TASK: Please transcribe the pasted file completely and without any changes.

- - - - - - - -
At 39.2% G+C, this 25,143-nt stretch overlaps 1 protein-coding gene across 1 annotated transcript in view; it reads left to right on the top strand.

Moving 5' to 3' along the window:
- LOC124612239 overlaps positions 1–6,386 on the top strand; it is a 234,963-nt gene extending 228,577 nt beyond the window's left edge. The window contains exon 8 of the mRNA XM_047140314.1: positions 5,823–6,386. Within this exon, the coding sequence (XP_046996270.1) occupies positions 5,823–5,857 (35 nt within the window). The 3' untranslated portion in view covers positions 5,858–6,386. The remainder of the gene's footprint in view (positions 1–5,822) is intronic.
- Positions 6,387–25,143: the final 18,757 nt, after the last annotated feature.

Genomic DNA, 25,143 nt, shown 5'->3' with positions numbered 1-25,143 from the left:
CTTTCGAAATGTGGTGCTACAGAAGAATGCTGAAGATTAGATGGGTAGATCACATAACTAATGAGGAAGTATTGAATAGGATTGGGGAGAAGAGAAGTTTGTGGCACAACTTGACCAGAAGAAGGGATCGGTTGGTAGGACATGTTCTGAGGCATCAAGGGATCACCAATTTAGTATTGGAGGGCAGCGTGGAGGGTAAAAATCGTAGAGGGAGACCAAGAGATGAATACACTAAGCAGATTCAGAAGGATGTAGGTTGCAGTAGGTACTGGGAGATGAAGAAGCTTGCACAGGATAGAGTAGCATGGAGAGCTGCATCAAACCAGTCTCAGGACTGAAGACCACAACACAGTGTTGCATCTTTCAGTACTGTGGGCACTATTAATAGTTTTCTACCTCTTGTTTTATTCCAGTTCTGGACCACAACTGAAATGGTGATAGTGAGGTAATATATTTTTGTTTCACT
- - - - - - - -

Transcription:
At 39.2% G+C, this 25,143-nt stretch overlaps 1 protein-coding gene across 1 annotated transcript in view; it reads left to right on the top strand.

Moving 5' to 3' along the window:
- LOC124612239 overlaps positions 1–6,386 on the top strand; it is a 234,963-nt gene extending 228,577 nt beyond the window's left edge. The window contains exon 8 of the mRNA XM_047140314.1: positions 5,823–6,386. Within this exon, the coding sequence (XP_046996270.1) occupies positions 5,823–5,857 (35 nt within the window). The 3' untranslated portion in view covers positions 5,858–6,386. The remainder of the gene's footprint in view (positions 1–5,822) is intronic.
- Positions 6,387–25,143: the final 18,757 nt, after the last annotated feature.

Genomic DNA, 25,143 nt, shown 5'->3' with positions numbered 1-25,143 from the left:
CTTTCGAAATGTGGTGCTACAGAAGAATGCTGAAGATTAGATGGGTAGATCACATAACTAATGAGGAAGTATTGAATAGGATTGGGGAGAAGAGAAGTTTGTGGCACAACTTGACCAGAAGAAGGGATCGGTTGGTAGGACATGTTCTGAGGCATCAAGGGATCACCAATTTAGTATTGGAGGGCAGCGTGGAGGGTAAAAATCGTAGAGGGAGACCAAGAGATGAATACACTAAGCAGATTCAGAAGGATGTAGGTTGCAGTAGGTACTGGGAGATGAAGAAGCTTGCACAGGATAGAGTAGCATGGAGAGCTGCATCAAACCAGTCTCAGGACTGAAGACCACAACACAGTGTTGCATCTTTCAGTACTGTGGGCACTATTAATAGTTTTCTACCTCTTGTTTTATTCCAGTTCTGGACCACAACTGAAATGGTGATAGTGAGGTAATATATTTTTGTTTCACT